I have no intention of doing the same to Shensea or any individual artist who is a de facto beneficiary of systems and beliefs that have existed long before they were born. Banks’ disingenuous rants were fueled by her own bigotry and bitterness against anyone she encounters who is 1. A woman and/or 2. a person whose success she feels threatened by. But her attacks on Cardi B bore fruit because they were rooted in truth, a truth that Cardi herself has previously acknowledged. That, just as racism still permeates every inch of American culture, so does it’s offspring colorism. And because colorism is tied to white supremacist ideas of beauty, it most often makes itself known in the experiences of women.

Shenseea’s career is primed to take flight, and I have no qualms in admitting I eagerly await the global ascension of a fellow Jamaican. I take even more joy in knowing that Dancehall and Reggae will be rightfully claimed by one who is truly connected to those musical lineages, since the enchanting sounds Jamaica introduced to the world have too frequently been co-opted and repackaged by performers who just wear them as a costume.

But it has not escaped me that Shenseea’s mainstream success will add her to a long-list of black women at the top of popular music whose skin tone is what society has deemed attractive and most palatable. Her musical counterparts who are also of Caribbean heritage—Rihanna, Nicki Minaj, even Keida, another Jamaican singer who recently joined Shenseea on a track for Christina Aguilera’s new album—are not what you’d describe as melanin-rich. A similar pattern is also discernible in an overview of American-born popstars.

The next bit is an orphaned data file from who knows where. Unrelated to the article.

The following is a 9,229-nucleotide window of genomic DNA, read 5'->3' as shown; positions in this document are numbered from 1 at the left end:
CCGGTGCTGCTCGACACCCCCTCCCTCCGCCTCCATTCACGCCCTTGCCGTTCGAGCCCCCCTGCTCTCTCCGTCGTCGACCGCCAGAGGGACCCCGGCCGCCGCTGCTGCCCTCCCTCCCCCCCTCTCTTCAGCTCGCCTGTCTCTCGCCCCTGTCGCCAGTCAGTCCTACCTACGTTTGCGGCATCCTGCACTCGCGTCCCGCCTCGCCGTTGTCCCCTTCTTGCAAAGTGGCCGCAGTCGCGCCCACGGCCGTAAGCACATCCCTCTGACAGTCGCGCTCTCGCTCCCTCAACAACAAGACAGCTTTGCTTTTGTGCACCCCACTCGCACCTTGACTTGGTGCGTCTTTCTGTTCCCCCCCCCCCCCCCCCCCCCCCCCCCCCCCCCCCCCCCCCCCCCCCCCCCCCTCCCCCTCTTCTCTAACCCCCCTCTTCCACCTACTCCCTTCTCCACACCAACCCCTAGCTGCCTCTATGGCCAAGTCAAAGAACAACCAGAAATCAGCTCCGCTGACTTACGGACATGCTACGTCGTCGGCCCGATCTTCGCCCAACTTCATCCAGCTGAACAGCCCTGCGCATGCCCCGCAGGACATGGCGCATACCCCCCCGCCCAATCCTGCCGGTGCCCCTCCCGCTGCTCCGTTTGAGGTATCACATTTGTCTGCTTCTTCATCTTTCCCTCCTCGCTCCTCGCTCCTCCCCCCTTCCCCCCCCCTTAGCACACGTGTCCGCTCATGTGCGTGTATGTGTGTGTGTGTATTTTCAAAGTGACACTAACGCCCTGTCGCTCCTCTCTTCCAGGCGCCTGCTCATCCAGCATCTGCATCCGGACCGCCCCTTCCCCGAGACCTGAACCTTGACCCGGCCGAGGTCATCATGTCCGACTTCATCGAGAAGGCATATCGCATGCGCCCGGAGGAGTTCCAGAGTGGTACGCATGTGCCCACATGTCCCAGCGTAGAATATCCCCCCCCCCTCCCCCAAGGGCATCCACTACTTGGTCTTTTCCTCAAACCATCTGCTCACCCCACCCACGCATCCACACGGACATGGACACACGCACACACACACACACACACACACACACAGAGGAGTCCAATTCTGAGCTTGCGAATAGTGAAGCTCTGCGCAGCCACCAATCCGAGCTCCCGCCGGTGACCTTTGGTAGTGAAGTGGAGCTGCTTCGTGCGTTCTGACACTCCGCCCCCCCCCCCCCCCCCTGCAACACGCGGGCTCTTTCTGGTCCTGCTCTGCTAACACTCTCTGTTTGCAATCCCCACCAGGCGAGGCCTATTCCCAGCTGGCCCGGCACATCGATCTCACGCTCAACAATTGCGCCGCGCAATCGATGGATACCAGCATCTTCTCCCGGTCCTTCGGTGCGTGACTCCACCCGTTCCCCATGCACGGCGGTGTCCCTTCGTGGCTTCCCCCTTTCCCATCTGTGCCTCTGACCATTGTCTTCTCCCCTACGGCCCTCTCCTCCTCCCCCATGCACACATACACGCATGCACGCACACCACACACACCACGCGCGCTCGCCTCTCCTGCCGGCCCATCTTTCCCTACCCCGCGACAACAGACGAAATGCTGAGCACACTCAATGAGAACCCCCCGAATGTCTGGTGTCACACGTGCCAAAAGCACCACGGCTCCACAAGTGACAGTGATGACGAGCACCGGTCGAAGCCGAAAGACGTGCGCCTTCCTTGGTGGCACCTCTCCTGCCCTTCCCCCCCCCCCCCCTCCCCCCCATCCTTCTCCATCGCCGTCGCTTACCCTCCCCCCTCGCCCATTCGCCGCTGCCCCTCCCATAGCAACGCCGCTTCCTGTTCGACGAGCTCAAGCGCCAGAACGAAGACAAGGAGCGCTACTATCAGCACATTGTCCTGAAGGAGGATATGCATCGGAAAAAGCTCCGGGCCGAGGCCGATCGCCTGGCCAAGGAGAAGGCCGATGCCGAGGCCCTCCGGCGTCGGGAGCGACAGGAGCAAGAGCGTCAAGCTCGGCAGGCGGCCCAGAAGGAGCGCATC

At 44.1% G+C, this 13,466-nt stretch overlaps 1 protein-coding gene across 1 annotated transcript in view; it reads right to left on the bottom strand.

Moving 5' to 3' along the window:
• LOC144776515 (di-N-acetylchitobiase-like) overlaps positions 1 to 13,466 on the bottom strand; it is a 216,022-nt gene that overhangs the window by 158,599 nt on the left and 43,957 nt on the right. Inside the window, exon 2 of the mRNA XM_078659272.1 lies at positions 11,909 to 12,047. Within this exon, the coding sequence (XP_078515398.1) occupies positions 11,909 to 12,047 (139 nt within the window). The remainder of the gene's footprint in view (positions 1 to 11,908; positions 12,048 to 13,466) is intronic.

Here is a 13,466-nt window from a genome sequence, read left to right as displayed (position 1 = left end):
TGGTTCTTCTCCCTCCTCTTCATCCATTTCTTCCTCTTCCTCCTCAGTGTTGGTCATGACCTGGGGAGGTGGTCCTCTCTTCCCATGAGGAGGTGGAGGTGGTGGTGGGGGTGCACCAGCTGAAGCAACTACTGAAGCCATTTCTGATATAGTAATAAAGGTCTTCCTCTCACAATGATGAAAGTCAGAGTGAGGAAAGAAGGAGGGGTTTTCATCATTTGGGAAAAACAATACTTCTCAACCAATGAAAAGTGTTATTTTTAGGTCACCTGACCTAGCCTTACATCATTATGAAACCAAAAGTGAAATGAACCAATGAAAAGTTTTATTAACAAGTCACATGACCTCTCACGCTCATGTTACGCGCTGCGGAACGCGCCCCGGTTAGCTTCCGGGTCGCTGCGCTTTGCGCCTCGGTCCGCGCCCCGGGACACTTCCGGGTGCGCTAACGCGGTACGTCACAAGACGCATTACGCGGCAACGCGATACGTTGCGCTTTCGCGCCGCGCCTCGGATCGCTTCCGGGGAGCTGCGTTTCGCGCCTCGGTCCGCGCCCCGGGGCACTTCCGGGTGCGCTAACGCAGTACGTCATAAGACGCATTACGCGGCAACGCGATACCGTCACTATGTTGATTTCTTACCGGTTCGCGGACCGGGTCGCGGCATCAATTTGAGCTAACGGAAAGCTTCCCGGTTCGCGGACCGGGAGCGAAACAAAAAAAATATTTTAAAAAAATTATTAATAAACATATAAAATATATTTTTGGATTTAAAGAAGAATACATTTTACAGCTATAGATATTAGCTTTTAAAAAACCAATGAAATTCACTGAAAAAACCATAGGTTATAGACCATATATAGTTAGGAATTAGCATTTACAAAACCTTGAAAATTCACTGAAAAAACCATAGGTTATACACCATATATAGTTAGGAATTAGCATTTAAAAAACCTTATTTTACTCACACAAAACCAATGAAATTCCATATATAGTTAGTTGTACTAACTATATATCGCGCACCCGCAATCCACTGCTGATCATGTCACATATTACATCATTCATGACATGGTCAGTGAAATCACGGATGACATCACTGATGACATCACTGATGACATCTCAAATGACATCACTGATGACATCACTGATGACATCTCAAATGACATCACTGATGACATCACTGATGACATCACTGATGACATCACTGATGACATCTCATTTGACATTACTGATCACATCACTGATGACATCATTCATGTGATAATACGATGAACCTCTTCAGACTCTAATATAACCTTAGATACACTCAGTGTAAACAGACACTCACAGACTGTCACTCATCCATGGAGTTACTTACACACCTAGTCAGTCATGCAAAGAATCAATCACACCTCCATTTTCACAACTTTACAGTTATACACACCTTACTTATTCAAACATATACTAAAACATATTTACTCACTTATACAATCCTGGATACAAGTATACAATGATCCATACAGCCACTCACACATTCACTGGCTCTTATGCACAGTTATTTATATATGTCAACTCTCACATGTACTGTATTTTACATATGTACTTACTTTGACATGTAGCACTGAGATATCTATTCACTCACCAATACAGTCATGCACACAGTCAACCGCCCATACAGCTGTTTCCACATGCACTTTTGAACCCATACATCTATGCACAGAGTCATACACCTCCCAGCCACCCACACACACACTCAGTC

Though this pervasive discrimination has multiple consequences—including misplaced anger at its visible heirs in the music business—to me the real tragedy is the unknowable number of black women who have been robbed of their chance at success. Shallow (or bad faith) analyses will allege that the music industry is simply a meritocracy, and that society’s ingrained opposition to brown skin and blackness is a non-factor in the success of artists who are female. But the truth is, too many black women with musical ambitions have been sidelined, not because their talents were negligible but because their melanin was not. That this is still the status quo, in an industry consistently led by the artistry and contributions of the black race, is the saddest thing of all.